I had a nagging worry that something was wrong with my car, so I finally decided to take it to the dealer. I couldn’t exactly describe my concern, except there was an intermittent, “funny noise” coming from somewhere in the front end. An unscrupulous dealer would have taken me down a long path of parts replacement, beginning with tires, then wheels, then tie rods, and on and on, perhaps never fixing the real problem. Fortunately, my dealer was honest and performed diagnostics, ultimately discovering that the rack and pinion was failing. The part was under warranty, so the repair cost me nothing and my funny noise is gone.
Was my worry constructive? Yes. It also went hand-in-hand with my own risk assessment. What were the chances that the noise foretold a failure that would cause an accident? Would I or others be hurt in the accident? As it turned out, a failure could have been catastrophic. In this scenario, I could prudently act on my worry because I had a basic understanding and control of the situation. But it’s not always easy to act on worries—particularly if you don’t understand the issues or potential risks.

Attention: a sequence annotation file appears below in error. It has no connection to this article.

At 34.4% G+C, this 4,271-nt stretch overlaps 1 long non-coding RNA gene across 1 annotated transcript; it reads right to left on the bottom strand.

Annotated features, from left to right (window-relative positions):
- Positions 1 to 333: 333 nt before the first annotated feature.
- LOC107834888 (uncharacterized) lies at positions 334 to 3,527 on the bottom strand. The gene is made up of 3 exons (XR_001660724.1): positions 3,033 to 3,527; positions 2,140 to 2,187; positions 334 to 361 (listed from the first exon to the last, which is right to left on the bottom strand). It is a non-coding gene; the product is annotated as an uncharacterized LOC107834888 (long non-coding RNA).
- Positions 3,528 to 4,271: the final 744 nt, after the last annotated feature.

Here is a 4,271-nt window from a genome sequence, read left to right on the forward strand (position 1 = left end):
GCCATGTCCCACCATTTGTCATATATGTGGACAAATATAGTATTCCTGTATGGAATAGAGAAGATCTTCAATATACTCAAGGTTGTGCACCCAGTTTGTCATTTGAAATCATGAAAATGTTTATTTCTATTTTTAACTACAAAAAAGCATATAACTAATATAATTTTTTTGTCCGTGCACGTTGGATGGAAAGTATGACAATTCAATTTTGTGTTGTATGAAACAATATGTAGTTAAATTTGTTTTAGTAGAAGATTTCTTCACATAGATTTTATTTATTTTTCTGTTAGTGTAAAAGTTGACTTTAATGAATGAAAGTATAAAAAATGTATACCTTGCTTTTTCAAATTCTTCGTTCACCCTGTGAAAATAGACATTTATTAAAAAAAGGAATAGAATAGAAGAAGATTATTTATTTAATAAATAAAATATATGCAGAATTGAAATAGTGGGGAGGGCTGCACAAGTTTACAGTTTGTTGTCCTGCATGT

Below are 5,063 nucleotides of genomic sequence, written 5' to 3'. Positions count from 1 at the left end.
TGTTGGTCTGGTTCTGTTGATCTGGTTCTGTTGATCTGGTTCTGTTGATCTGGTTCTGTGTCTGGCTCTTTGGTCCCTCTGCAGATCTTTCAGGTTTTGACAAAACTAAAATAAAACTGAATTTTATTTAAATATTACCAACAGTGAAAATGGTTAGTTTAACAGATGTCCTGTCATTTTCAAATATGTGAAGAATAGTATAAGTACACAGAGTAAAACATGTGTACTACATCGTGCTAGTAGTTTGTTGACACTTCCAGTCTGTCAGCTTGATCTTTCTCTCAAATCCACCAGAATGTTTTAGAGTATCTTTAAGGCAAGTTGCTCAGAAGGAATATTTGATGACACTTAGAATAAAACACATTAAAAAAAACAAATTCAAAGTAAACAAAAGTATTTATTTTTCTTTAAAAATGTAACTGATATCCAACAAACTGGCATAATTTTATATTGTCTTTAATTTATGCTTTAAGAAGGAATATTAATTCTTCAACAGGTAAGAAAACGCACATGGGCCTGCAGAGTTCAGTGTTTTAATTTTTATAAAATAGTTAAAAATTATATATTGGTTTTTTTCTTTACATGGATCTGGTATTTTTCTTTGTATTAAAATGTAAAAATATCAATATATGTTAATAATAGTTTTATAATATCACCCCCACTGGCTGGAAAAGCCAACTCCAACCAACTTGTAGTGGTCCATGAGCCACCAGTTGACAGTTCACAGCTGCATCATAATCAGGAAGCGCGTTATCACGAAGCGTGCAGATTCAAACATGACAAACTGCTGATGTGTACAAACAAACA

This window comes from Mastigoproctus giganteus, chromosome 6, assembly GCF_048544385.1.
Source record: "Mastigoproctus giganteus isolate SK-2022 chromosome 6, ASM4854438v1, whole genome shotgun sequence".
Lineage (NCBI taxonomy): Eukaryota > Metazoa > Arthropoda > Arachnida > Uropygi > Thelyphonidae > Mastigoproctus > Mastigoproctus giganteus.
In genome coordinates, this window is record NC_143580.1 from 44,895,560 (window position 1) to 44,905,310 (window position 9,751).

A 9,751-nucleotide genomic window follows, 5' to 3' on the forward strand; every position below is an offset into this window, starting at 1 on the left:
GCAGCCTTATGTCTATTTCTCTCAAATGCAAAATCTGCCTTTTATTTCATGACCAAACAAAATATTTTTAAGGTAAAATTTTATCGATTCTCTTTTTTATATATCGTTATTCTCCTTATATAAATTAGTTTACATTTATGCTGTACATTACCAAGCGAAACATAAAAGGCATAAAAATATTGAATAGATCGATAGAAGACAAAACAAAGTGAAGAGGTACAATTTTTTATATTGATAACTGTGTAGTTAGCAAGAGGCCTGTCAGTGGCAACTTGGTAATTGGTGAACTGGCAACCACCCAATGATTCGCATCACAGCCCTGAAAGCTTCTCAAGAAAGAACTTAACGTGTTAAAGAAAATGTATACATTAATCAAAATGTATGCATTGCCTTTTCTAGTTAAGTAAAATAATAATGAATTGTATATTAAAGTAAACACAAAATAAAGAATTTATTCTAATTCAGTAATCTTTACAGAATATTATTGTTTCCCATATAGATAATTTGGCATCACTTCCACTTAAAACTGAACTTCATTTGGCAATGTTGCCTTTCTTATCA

It’s reasonable these days for everyone, particularly lawyers, to have a nagging worry about information security. That’s where independent risk assessment comes in. Most lawyers know just enough about accounting and finance to help them profitably manage their firms, calling in experts when needed. The same should be true for information security. An independent security risk assessment not only identifies risk, it also helps to educate regarding likely threats and vulnerabilities.